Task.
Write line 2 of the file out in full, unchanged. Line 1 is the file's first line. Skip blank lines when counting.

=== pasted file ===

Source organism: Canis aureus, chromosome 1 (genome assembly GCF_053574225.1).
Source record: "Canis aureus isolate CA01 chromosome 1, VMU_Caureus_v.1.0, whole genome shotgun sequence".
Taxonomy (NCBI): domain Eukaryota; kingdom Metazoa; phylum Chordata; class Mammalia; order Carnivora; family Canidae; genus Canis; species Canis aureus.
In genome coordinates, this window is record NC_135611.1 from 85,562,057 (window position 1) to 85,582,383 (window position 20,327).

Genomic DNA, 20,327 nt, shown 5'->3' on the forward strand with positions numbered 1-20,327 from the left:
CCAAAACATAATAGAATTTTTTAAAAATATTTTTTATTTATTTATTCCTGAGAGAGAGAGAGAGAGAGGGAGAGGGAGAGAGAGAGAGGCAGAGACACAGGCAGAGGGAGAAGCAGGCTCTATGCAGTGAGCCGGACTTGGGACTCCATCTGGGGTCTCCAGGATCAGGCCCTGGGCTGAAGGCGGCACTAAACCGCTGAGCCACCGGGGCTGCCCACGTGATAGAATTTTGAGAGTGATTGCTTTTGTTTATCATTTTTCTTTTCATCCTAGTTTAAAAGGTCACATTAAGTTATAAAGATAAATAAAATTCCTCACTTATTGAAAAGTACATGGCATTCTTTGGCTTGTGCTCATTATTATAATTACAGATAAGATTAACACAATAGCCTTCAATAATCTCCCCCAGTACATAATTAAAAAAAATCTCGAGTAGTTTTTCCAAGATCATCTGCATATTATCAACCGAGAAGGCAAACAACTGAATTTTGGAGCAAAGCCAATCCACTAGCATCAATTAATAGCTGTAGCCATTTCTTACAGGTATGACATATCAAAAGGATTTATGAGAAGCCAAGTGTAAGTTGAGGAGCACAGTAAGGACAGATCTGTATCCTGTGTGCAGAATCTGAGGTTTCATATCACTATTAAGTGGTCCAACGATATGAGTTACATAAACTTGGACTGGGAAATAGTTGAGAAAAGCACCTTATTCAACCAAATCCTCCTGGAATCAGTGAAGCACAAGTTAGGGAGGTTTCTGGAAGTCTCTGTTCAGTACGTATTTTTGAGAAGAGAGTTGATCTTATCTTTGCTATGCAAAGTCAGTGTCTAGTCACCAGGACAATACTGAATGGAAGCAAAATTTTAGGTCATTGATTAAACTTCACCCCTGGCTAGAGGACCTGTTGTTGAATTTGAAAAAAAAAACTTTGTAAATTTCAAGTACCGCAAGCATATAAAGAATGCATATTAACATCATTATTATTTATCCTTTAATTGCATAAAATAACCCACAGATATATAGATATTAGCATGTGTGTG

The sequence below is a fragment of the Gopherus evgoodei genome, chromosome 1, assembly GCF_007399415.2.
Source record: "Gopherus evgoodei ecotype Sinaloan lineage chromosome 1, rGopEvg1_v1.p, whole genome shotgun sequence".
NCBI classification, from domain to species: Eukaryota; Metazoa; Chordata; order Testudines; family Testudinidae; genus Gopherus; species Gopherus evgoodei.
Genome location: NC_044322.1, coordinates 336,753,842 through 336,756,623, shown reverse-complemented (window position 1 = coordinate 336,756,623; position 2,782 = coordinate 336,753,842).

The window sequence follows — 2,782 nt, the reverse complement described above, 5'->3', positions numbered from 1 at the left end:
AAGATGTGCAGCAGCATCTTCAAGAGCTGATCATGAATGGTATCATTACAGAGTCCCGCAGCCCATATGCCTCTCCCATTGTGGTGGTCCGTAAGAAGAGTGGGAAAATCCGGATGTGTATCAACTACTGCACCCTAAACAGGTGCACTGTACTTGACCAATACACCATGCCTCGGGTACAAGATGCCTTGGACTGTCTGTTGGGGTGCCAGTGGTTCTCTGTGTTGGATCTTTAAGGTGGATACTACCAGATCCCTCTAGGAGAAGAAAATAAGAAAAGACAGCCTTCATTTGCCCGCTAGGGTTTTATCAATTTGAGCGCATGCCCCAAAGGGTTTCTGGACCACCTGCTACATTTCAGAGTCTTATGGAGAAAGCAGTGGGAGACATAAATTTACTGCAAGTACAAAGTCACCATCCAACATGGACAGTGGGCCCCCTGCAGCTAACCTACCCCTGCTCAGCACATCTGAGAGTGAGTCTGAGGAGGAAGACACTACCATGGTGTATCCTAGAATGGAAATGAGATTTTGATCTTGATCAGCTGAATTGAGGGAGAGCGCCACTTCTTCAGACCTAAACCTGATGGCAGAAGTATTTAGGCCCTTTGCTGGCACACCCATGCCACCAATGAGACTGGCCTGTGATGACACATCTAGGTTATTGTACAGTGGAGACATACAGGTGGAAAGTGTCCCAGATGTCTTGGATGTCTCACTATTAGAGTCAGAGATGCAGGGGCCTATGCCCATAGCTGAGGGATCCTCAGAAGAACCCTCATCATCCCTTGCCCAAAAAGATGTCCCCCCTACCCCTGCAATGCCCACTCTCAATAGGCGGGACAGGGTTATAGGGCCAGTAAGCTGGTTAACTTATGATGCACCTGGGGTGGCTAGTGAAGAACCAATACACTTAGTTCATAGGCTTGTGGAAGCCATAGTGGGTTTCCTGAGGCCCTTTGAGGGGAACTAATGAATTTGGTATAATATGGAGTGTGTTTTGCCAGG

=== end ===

Source record: "Canis aureus isolate CA01 chromosome 1, VMU_Caureus_v.1.0, whole genome shotgun sequence".